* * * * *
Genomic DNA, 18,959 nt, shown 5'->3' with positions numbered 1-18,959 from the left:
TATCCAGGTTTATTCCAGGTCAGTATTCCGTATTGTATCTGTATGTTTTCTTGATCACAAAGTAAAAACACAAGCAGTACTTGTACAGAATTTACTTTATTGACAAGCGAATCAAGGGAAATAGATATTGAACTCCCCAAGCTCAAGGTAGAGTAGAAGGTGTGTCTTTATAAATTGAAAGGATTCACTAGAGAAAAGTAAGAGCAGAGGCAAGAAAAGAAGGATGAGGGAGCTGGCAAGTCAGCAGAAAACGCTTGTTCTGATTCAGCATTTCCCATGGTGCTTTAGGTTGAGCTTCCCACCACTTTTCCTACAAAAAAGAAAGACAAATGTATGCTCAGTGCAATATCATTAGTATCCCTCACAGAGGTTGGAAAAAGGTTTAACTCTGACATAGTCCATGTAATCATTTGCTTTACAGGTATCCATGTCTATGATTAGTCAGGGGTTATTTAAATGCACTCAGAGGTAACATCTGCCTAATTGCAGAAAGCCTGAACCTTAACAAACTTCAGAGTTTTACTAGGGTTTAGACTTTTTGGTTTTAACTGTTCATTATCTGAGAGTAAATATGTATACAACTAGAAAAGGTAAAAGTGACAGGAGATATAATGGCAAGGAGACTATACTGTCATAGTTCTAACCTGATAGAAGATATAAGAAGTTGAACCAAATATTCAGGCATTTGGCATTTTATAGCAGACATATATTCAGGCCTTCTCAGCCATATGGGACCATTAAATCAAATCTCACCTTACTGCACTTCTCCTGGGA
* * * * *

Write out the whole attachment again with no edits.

Genomic DNA, 18,959 nt, shown 5'->3' with positions numbered 1-18,959 from the left:
TATCCAGGTTTATTCCAGGTCAGTATTCCGTATTGTATCTGTATGTTTTCTTGATCACAAAGTAAAAACACAAGCAGTACTTGTACAGAATTTACTTTATTGACAAGCGAATCAAGGGAAATAGATATTGAACTCCCCAAGCTCAAGGTAGAGTAGAAGGTGTGTCTTTATAAATTGAAAGGATTCACTAGAGAAAAGTAAGAGCAGAGGCAAGAAAAGAAGGATGAGGGAGCTGGCAAGTCAGCAGAAAACGCTTGTTCTGATTCAGCATTTCCCATGGTGCTTTAGGTTGAGCTTCCCACCACTTTTCCTACAAAAAAGAAAGACAAATGTATGCTCAGTGCAATATCATTAGTATCCCTCACAGAGGTTGGAAAAAGGTTTAACTCTGACATAGTCCATGTAATCATTTGCTTTACAGGTATCCATGTCTATGATTAGTCAGGGGTTATTTAAATGCACTCAGAGGTAACATCTGCCTAATTGCAGAAAGCCTGAACCTTAACAAACTTCAGAGTTTTACTAGGGTTTAGACTTTTTGGTTTTAACTGTTCATTATCTGAGAGTAAATATGTATACAACTAGAAAAGGTAAAAGTGACAGGAGATATAATGGCAAGGAGACTATACTGTCATAGTTCTAACCTGATAGAAGATATAAGAAGTTGAACCAAATATTCAGGCATTTGGCATTTTATAGCAGACATATATTCAGGCCTTCTCAGCCATATGGGACCATTAAATCAAATCTCACCTTACTGCACTTCTCCTGGGA